How to Trim a Song – A Quick Tutorial

Like everything in life, the more you put into mixing, the more you’ll get out. One aspect of mixing which many of us either don’t think about or simply don’t do is song trimming. Trimming the audio clips of a song saves processing power and cleans up your audio, so let’s cover how to trim a song.

What is Song Trimming

Song trimming refers to any kind of editing to either a complete rendered down mix file like a WAV or AIFF, or the audio clips of the mix themselves on a mix level.

Trimming is important to do in said mixing level with regards to the audio clips themselves as this yields a clean mix by removing unwanted audio so that you’re only keeping the audio you want.

This is especially important when you’re using a pretty common type of processing like compression which can inadvertently bring up unwanted and otherwise quiet parts of the audio via makeup gain.

And while you might not be able to hear the unwanted bits of audio during busier parts of the mix with everything else playing, add this up over a number of tracks and you’ve got another source of noise which can add to the mix mud of the song.

How to Trim a Song

Trimming a song essentially boils down to dealing with the outside and inside of the audio clips.

How to Trim a Song

Step 1 – Trim Outside

First, we want to trim the dead air at the beginning and end of our clips. This applies on the mastering or song trimming level as well as the mixing level.

I’ll get a lot of mixes for mastering via with a ton of empty space on the mix leading up to the audio itself or on the fadeout or even after the fadeout.

On a mixing level when working with hundreds of audio clips, the dead space surrounding the audio itself needs to be trimmed, as well.

When we’re recording, we typically spend zero time setting up the perfect start time for a clip. Instead we’ll hit record with some kind of lead in to get ready to track the take. Oftentimes this will even mean multiple takes will be insulating the actual final take.

During this lead in, the microphone or recording hardware can pick up all kinds of unwanted sounds which is why we need to cut everything immediately before the first and last notes of the performance on the clip.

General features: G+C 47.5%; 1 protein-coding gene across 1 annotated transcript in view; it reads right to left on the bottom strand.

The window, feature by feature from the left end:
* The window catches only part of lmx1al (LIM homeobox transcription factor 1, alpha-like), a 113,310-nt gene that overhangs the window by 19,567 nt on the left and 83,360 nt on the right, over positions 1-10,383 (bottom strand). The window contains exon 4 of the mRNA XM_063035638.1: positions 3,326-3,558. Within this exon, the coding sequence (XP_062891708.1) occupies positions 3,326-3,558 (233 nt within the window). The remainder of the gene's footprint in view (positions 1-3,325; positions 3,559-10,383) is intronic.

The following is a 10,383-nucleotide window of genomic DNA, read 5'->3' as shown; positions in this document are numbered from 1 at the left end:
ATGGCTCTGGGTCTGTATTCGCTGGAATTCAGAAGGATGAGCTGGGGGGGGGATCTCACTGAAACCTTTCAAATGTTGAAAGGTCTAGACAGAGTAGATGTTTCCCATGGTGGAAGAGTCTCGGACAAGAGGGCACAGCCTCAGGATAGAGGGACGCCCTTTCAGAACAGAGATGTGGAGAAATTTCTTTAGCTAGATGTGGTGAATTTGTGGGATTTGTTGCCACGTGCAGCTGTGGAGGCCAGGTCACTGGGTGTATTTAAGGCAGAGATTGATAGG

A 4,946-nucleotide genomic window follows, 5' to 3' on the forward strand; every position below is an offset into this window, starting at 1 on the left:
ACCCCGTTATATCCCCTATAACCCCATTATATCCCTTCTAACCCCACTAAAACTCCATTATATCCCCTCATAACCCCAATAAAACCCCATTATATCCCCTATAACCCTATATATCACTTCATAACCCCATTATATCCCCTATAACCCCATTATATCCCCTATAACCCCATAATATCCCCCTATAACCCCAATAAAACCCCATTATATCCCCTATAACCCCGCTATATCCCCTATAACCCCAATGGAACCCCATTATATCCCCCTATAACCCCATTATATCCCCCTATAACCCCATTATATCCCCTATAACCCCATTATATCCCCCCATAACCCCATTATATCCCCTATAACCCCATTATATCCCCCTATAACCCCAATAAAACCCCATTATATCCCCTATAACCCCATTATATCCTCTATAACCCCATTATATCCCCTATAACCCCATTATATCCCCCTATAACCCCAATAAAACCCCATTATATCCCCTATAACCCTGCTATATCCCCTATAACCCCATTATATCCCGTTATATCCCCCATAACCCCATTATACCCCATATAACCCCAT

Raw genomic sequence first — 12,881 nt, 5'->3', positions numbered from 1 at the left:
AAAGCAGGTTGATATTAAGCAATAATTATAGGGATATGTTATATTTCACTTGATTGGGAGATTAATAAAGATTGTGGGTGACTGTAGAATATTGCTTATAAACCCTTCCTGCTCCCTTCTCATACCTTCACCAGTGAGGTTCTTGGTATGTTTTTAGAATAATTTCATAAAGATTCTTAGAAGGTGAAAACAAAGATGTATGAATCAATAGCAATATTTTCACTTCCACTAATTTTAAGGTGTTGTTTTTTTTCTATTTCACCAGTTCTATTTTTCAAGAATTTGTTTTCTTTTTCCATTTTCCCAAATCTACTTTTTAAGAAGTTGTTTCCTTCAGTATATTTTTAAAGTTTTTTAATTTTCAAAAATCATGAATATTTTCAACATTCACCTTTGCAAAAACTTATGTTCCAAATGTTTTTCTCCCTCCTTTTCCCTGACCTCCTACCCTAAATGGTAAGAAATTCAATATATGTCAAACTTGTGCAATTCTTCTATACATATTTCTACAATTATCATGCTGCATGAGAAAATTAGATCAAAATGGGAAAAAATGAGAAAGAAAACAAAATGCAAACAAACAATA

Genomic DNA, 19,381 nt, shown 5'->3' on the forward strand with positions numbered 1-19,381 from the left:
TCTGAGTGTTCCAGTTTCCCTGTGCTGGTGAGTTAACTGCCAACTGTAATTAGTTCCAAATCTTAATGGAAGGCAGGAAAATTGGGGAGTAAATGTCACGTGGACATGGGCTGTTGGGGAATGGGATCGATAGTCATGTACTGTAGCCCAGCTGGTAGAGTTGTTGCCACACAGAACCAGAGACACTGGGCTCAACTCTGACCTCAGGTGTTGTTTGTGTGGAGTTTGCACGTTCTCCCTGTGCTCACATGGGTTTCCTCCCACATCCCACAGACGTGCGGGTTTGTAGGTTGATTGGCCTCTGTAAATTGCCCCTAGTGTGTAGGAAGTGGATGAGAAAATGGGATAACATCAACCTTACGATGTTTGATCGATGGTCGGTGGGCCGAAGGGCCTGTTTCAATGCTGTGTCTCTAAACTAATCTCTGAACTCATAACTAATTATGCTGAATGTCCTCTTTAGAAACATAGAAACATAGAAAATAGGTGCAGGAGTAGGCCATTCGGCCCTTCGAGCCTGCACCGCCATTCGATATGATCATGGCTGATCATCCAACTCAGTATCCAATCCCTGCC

In the case of vocals, I like to cut to the millisecond before the vocal breath.

clip trimming

I put together an entire guide on how to remove vocal breaths which is more about attenuating them for the most natural results while keeping the breath(s) from overtaking your vocal, so refer to that.

Essentially cutting to the edge of practical audio at the beginning and ending of the clip, then creating an automatic fade on either end to create a smooth off ramp minimizes unwanted noise as naturally as possible.

Step 2 – Trim Inside

It’s just as important to cut out the bits of “silence” inside the clip as much as the outside of the clip.

Aside from the microphone picking up unwanted room or outside noise, a lot of plugins add analog emulating hiss to tracks when there’s an audio clip “playing” on the track whether there’s practical and intended audio or not.

I use guitar amp emulator plugins on DI recorded guitar quite often to get the sound I want in the box. Sometimes the type of distortion and compression dialed in within this amp/fx emulator creates this kind of hiss whenever there’s a clip on the timeline regardless of whether I’m playing or not.

As such, 1-2 second breaks between guitar parts where I didn’t stop the recording carry a lot of unwanted noise, so trimming the clip within the clip on either side of the audio removes a lot of very noticeable noise.

Here the process is essentially the same, we’re just manually creating a little break then using fades like before on either side to create smooth transitions:

clip trimming inside

Step 3 – Repeat This on Every Track

It can take awhile to do this which is why I say the more you put into mixing, the more you’ll get out.

Note that while you can use a noise gate to mitigate a lot of noise, it still takes a decent amount of time in setting the proper threshold level for each track on the gate to the point that it’s not worth it as a time saver.

More importantly, you won’t get the quality of the results as you’ll get by manually trimming each track in your song.

It’s also important to note that the more practice you have with trimming your tracks, the better you’ll get at identifying what you need to keep and knocking out an entire mix in just two or three minutes.

And lastly remember, trimming the clips of your song to just the practical parts where there’s audio playing also saves processing power. As I explained in the difference between VST2 and VST3, even the most efficient VST3 plugins count toward your mixing CPU usage when there’s audio on the track at that point.

Trimming your tracks so that they only contain the points when (wanted) audio is playing will save processing power which in turn will help you mix more efficiently.

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